Once a new schedule for this work has been determined, a new traffic advisory will be issued to the public.

March 7, 1pm-4pm Spaghetti Feed for Stand down on the Delta

standown

California has 2 million Veterans of which it is estimated that nearly 19,000 are homeless. The Delta Veterans Group is bringing a bi-annual homeless veteran Stand Down to East Contra Costa County – “Stand Down on The Delta” – and looks forward to its beginning September 11 of 2015. The location for the Stand Down will be the Contra Costa Fairgrounds in Antioch, CA.

The services that will be provide are health screenings, dental, legal assistance, veteran’s benefits counseling, shelter placement, hygiene packets and independent living services. This event is designed to give veterans that are homeless another opportunity to reconnect back to their communities.

There are homeless veteran stand downs in Marysville, CA (Yuba-Sutter Veterans Stand Down, The North Bay Stand Down in Dixon, CA, and the East Bay Stand down in Pleasanton, CA). All of the stand downs have two main goals and that is to end veteran homelessness and to assist homeless veterans in making their life as comfortable as possible. Together with local communities we can achieve these goals.

The IRS is Suing You

You may have received a robo-call with a female voice that said the following: “We have been trying to reach you. This call is officially a final notice from IRS, the internal revenue service. The reason of this call is to inform you that the IRS is filing lawsuit against you. To get more information about this case file,IRS_LOGO please call immediately on our department number 360-362-4254″

The area code 360 is very cleverly western Washington outside of Seattle, but it looks official when you see the “Washington” caller ID. First thing I thought was “wrong mark!” and of course I got really interested to see if I could call them back and mess with them, but the line was busy. Too bad, that would have been fun but don’t try this at home.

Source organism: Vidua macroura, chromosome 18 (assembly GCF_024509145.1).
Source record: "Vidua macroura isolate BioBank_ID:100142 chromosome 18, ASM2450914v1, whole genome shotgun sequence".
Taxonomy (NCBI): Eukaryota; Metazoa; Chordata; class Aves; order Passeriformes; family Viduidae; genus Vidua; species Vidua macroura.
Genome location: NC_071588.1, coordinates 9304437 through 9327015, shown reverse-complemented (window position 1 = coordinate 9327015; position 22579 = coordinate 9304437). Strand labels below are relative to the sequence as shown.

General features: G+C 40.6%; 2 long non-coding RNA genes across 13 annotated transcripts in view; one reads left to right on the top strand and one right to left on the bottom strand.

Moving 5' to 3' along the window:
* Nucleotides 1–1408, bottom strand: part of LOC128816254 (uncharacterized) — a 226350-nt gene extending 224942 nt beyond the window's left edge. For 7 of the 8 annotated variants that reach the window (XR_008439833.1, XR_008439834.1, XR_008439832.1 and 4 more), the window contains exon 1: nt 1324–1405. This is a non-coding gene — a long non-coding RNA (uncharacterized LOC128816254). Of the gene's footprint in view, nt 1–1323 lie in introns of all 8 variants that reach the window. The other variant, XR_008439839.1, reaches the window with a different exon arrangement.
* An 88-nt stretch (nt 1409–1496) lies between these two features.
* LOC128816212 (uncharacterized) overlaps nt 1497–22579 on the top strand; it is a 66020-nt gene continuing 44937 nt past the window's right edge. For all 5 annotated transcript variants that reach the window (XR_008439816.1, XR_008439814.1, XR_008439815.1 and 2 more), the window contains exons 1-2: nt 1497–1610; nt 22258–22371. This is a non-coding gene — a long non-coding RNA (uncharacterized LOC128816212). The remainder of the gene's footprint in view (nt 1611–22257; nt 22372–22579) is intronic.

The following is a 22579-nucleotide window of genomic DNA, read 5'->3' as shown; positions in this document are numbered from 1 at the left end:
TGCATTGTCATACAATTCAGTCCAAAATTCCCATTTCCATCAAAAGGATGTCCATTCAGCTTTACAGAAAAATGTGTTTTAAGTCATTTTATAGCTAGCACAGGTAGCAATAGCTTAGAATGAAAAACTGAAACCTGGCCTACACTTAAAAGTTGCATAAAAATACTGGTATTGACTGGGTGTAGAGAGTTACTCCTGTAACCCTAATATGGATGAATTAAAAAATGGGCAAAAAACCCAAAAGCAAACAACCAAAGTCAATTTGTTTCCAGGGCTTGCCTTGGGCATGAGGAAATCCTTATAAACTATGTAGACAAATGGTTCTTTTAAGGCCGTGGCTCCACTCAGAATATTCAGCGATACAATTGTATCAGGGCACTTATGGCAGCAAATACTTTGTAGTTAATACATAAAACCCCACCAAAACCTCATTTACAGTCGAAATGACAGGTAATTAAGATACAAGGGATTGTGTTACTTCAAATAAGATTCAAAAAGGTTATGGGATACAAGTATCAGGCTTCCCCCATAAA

However, this is another heads-up that these social engineering attacks are happening all the time and are targeting the unsuspecting.

It is tax season and cybercriminals are trying to make money off this opportunity. At the moment, massive amounts of robo-calls are being made claiming that the IRS is suing you, with a callback number in Washington. The same is happening with IRS phishing emails. Don’t try to call the number, and delete the emails. These scammers use high pressure tactics to extort your money. Remember to never give out personal information to anyone unless YOU have initiated the contact.

SR 4/SR 160 Connector Ramps a Pictorial Update – February 2015

The existing State Route 160/Highway 4 interchange currently includes only two of the four possible interchange movements: the eastbound Highway 4 to northbound State Route 160 connector ramp, and the southbound State Route 160 to westbound Highway 4 connector ramp. The State Route 160/Highway 4 Direct Connector Ramps project will construct two new connector ramps, one connecting westbound Highway 4 to northbound State Route 160, and one connecting southbound State Route 160 to eastbound Highway 4.

The project scope includes adding an additional 12-foot auxiliary lane to the outside of existing State Route 160 in both directions between the State Route 160/Highway 4 Interchange and the East 18th/Main Street Interchange, as well as building a soundwall extension and retaining walls.

Construction began in March 2014 and is expected to be completed winter 2015/2016, weather depending.